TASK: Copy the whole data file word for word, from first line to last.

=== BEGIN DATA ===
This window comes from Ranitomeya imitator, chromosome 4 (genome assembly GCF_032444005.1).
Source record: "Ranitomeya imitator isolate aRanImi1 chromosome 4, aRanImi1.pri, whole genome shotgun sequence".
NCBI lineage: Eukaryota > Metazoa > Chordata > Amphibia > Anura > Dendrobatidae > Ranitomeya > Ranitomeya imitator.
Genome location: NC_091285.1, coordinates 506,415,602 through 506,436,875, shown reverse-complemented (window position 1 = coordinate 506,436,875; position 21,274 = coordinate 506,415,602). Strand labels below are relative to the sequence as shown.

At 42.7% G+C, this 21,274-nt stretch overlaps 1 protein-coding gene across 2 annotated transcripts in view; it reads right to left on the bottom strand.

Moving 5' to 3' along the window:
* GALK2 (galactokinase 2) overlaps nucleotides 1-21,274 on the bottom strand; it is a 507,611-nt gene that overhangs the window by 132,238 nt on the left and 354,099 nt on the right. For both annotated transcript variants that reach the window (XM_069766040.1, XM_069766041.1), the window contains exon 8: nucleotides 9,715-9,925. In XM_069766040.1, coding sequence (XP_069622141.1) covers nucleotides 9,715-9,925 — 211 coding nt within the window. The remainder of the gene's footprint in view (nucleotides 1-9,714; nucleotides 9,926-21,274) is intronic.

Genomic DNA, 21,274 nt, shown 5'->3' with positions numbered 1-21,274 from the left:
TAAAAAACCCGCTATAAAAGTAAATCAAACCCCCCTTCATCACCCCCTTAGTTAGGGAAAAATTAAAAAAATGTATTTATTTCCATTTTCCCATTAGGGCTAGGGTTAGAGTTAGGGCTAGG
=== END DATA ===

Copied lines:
This window comes from Ranitomeya imitator, chromosome 4 (genome assembly GCF_032444005.1).
Source record: "Ranitomeya imitator isolate aRanImi1 chromosome 4, aRanImi1.pri, whole genome shotgun sequence".
NCBI lineage: Eukaryota > Metazoa > Chordata > Amphibia > Anura > Dendrobatidae > Ranitomeya > Ranitomeya imitator.
Genome location: NC_091285.1, coordinates 506,415,602 through 506,436,875, shown reverse-complemented (window position 1 = coordinate 506,436,875; position 21,274 = coordinate 506,415,602). Strand labels below are relative to the sequence as shown.

At 42.7% G+C, this 21,274-nt stretch overlaps 1 protein-coding gene across 2 annotated transcripts in view; it reads right to left on the bottom strand.

Moving 5' to 3' along the window:
* GALK2 (galactokinase 2) overlaps nucleotides 1-21,274 on the bottom strand; it is a 507,611-nt gene that overhangs the window by 132,238 nt on the left and 354,099 nt on the right. For both annotated transcript variants that reach the window (XM_069766040.1, XM_069766041.1), the window contains exon 8: nucleotides 9,715-9,925. In XM_069766040.1, coding sequence (XP_069622141.1) covers nucleotides 9,715-9,925 — 211 coding nt within the window. The remainder of the gene's footprint in view (nucleotides 1-9,714; nucleotides 9,926-21,274) is intronic.

Genomic DNA, 21,274 nt, shown 5'->3' with positions numbered 1-21,274 from the left:
TAAAAAACCCGCTATAAAAGTAAATCAAACCCCCCTTCATCACCCCCTTAGTTAGGGAAAAATTAAAAAAATGTATTTATTTCCATTTTCCCATTAGGGCTAGGGTTAGAGTTAGGGCTAGG